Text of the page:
Studies & Opinions
Targeted Keyword Advertising,
Not Blind Long Tail
December 18, 2007
Choose key words that will
bring buying visitors, not just traffic, to your Web site.
Trusting ad strategy simply
to long-tail key words can be a costly mistake. Advertisers should
zero in on long tails that actually work, and they should augment
references to complementary and substitute items with value-adding
What is a “long tail”?
phrase started life in the October 2004 issue of Wire, where Chris Anderson used it to describe
sales patterns experienced by online businesses like Nextflix
and Amazon.com. It refers to the distribution of an event’s outcomes, the likelihood of the
occurrence of certain outcomes. When distributed along a “normal”
tail, outcomes that are not close to the average are highly unlikely
to occur—i.e., very rare. With a “long tail” distribution we find
the reverse, namely a long string of unlikely events. For purposes
of our discussion, the events in question are sales.
book sales were to exhibit a long-tail behavior, then money could
be generated from them. Moreover, with a large number of available
book titles that exhibit such behavior, the sum of all these sales
would be considerable, and thus, the resulting revenue could be
considerable instead of being negligible, as under the normal
tail Hence, the availability of these titles for
sale is a necessary condition for the success of a long-tail book
strategy. However, a viable long-tail
strategy for a large e-tailer is not necessarily viable for a
competitor in a subsegment of the market.
When should advertisers
include long-tail key words in their campaigns?
Basically, a long-tail strategy
goes beyond the popular forms of a given key word to include its
less-used alternatives. For example, you might include “URL registration”
along with the more frequently searched “domain registration.”
high number of variants can attract considerable traffic to a
site. However, they should be included in an ad campaign only
when they bring in more revenue than their cost. A visit does
not generate revenue unless the visitor, either then or later,
buys products or services from the site. A visitor will be much
less likely to do so if they find themselves getting dragged to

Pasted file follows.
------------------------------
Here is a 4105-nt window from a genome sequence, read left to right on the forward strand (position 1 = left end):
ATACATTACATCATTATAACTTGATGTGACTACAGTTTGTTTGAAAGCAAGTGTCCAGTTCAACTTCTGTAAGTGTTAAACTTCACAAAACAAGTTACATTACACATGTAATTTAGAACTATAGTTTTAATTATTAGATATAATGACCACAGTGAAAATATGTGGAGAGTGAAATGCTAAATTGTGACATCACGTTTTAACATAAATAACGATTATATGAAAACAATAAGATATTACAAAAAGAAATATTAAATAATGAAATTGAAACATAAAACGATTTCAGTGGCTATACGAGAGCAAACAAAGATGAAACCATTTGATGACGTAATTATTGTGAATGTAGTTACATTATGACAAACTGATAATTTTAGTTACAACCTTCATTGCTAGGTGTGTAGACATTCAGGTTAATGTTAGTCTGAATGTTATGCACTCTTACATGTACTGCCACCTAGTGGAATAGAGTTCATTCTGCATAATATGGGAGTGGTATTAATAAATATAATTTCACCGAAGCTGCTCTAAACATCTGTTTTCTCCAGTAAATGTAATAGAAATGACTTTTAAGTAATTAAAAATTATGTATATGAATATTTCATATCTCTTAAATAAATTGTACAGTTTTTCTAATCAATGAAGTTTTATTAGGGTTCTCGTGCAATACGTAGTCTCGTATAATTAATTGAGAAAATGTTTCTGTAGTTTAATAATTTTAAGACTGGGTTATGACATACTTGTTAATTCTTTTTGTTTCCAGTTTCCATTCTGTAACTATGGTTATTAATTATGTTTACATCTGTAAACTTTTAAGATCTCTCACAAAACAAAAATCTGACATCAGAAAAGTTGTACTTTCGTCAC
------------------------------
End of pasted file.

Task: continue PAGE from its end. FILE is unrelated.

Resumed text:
your site for no good reason
Impulse shoppers are one
thing, buyers looking to make a particular purchase are another.
They call for different strategies.
if visitors aren’t trying to find us, they get exposed to our
brand and may buy on impulse.” Doubtful. Remember, if you’re not
selling items related to the key word, visitors’ chief impulse
will be irritation. That doesn’t generate a lot of sales—or help
brand awareness. Meanwhile, you pay the cost per click, the costs
involved in deploying all those irrelevant key words, and the
damage to your brand name.
of fad concepts and buzz. Chasing the long tail makes precious
little sense next to the fundamentals of revenue generation.
Process of selecting
intent-motivated key words
1. Compile a list of ad key words using all the sources outlined below:
a. Filtered searches of key words used by visitors. You’ll find the words on your
Web logs, but screen out those with weak relevance to what you’re
selling. Remember, even if you don’t sell a product its name may
show up on your site and drag you in front of uninterested buyers
b. For the same reason, filter key words that your competitors use in their meta
tags or elsewhere.
c. Augment the above with key words associated with exclusive
items you sell, and if applicable, geographical references, seasonal
key words, such as holidays, and operating hours for local markets.
Also use key words referring to complementary and substitute items.
However, to be effective, such key words require extra work, as
they must be accompanied by tex to raise awareness of the value of substitutes and explain the
value of complementary items offered. Thus, just having these
key words in ads and/or Web sites, as a search engine optimization
(SEO) technique, can lead to self-inflicted brand dilution.
2. Evaluate performance.
advertising does not end with selecting and running an ad campaign.
It is an ongoing process that requires monitoring performance
using measures such as ROI shifting budget allocations, and adding new key words.